For styling, the only element you’ll really need is a sticky class with the following properties.

.sticky {
  position:fixed;
  display:none;
}

Additionally, the header should be styled so that its width is 100%, or you will need to add that width size to the sticky class. I’ll leave it up to you to see what happens if you don’t set a width to 100%.

Here’s all the CSS put together.

* {
  box-sizing:border-box;
  font-family:sans-serif;
}

body {
  margin:0;
  background:#c6c6c6;
}

#header {
  background:rgba(47,85,131,.9);
  padding:25px;
  text-align:center;
  color:#FFF;
  width:100%;
}

.sticky {
  position:fixed;
  display:none;
}

article {
  padding:25px;
}

jQuery

We start with creating a function that will store some position values, along with the element we want to be sticky.

var stickyHeader = function(){
  //THE POSITION OF TOP OF PAGE IN BROWSER WINDOW
  var windowTopPosition = $(window).scrollTop();
  
  //THE POSITION OF ARTICLE TOP
  var triggerContainer = $('article').offset().top;

  //THE THING THATS STICKS
  var stickyContainer = $('#header');
}

Next up, we’ll need to test if the position of windowTopPosition is greater than triggerContainer and if it is, go ahead and add the sticky class to the container we want to be sticky.

  if (windowTopPosition > triggerContainer) {    
    stickyContainer.addClass('sticky');
    stickyContainer.slideDown('fast');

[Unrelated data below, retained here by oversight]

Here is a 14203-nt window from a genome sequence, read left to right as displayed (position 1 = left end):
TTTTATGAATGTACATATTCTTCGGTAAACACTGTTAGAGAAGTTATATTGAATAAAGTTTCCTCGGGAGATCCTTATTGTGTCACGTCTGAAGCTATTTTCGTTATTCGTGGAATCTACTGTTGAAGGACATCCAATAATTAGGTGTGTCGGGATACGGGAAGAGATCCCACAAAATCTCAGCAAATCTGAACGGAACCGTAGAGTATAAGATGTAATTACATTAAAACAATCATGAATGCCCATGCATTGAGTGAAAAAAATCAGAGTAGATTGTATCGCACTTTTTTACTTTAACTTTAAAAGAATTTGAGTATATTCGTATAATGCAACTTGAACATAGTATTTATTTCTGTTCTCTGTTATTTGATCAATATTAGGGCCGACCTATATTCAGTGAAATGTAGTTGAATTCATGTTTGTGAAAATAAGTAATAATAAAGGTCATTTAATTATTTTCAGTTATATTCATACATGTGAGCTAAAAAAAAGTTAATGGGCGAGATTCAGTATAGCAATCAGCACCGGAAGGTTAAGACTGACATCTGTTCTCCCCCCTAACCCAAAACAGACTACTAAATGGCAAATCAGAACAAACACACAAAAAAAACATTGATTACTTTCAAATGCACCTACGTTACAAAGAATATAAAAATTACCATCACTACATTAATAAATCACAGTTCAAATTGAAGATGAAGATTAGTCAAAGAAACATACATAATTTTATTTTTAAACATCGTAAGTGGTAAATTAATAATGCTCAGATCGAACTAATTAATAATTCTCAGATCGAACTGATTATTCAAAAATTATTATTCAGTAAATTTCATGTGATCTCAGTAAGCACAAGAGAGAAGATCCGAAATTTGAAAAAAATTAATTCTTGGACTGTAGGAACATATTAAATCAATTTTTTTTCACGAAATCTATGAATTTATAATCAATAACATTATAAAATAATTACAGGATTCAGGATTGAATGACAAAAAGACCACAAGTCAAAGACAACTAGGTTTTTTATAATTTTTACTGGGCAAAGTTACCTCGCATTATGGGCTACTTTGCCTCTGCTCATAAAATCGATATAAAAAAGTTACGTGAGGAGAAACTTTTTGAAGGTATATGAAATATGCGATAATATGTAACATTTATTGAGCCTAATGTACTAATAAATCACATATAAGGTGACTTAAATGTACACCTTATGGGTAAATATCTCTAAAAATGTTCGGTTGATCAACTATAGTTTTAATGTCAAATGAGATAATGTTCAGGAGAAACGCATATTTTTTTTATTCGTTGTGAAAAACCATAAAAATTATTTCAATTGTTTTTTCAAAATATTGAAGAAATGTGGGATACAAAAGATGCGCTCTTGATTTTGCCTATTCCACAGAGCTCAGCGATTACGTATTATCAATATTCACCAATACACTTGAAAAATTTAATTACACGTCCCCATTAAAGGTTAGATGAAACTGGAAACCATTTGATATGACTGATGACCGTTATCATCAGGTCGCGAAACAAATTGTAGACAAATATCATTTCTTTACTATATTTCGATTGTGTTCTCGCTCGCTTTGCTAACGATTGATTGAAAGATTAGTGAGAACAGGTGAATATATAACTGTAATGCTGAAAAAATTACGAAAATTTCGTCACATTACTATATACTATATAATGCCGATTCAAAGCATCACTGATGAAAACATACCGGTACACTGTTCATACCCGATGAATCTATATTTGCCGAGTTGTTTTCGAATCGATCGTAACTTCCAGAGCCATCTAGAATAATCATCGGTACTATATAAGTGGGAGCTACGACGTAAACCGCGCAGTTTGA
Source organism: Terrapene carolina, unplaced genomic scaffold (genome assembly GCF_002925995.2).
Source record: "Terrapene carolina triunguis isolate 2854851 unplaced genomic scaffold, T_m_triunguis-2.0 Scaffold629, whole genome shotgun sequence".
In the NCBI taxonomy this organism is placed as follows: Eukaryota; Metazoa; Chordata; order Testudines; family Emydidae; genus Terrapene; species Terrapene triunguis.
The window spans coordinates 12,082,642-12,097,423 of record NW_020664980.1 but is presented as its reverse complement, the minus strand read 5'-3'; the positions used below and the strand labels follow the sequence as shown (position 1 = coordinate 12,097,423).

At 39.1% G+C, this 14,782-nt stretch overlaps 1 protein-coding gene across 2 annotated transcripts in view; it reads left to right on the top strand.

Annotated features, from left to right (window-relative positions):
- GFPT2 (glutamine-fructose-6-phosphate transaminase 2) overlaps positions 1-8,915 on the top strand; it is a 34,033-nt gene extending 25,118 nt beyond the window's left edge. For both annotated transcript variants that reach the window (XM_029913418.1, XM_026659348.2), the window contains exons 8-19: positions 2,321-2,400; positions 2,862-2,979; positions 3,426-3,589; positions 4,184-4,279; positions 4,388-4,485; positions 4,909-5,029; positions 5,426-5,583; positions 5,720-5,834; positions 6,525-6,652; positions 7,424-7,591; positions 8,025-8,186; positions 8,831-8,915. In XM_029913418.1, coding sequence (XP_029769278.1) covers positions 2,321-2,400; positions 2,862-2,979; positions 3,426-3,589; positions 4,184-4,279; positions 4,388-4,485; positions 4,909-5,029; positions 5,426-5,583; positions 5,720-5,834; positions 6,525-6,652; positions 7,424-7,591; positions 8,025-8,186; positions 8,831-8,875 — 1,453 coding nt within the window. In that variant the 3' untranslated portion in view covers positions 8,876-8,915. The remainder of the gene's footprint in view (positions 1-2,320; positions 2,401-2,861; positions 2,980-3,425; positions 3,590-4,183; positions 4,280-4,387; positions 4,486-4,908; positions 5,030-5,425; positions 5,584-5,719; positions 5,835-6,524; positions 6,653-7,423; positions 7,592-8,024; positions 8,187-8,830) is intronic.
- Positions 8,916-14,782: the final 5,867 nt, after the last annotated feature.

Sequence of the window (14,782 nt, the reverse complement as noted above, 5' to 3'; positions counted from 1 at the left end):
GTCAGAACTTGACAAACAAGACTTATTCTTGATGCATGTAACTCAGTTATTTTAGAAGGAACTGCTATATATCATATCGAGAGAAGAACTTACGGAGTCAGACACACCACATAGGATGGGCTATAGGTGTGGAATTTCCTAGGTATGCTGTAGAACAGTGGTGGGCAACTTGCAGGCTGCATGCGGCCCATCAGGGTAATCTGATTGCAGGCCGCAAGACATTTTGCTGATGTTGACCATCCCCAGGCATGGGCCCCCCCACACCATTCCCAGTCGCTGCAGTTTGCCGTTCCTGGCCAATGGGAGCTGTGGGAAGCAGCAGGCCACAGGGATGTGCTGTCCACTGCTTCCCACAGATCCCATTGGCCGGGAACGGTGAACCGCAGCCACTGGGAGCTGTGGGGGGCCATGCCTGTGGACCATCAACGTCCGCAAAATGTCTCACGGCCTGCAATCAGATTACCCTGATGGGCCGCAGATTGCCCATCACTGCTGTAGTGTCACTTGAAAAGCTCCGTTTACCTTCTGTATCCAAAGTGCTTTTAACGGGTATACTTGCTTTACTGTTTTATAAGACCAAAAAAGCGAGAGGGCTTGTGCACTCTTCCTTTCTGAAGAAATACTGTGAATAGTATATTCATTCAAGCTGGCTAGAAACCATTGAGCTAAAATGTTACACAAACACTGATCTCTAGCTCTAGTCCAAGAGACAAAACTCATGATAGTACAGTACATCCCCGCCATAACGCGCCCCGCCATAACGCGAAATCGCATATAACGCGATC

}else{
    stickyContainer.removeClass('sticky');
    stickyContainer.css("display","");
  }

If you noticed in the CSS previously, I included display:none in the sticky class styling, it’s because I also wanted it to slide down when the container became sticky. Otherwise the transition from non-sticky to sticky header can be a bit jarring.

This occurs when the if/else statement is true, I also included a stickyContainer.slideDown('fast'); which in effect brings the container out of hiding with a nice animation.

One key thing here is, if the user goes back to the top, although the sticky class will be removed, the display:block portion left behind by slideDown() will remain, destroying the slideDown() effect.

This is why I included the following jQuery function to fix it.

stickyContainer.css("display","");

Of course none of this function will work unless we trigger it somehow and we do that whenever the user scrolls on the page, like so.

$(window).scroll(stickyHeader);

Here’s the whole jQuery code put together.

var stickyHeader = function(){
 
  //THE POSITION OF TOP OF PAGE IN BROWSER WINDOW
  var windowTopPosition = $(window).scrollTop();
  
  //THE POSITION OF ARTICLE TOP
  var triggerContainer = $('article').offset().top;

  //THE THING THATS STICKS
  var stickyContainer = $('#header');
  
  if (windowTopPosition > triggerContainer) {    
    stickyContainer.addClass('sticky');
    stickyContainer.slideDown('fast');
    
  }else{
    stickyContainer.removeClass('sticky');
    stickyContainer.css("display","");
  }
  
  
};

$(window).scroll(stickyHeader);

You may now think you can apply this technique to other elements on your page, but be warned, whenever you apply a fixed styling to an element, the element gets moved out of its container and may end up covering up portions of content on your site. You have been warned.

Filed under: CSS3, HTML5, jQuery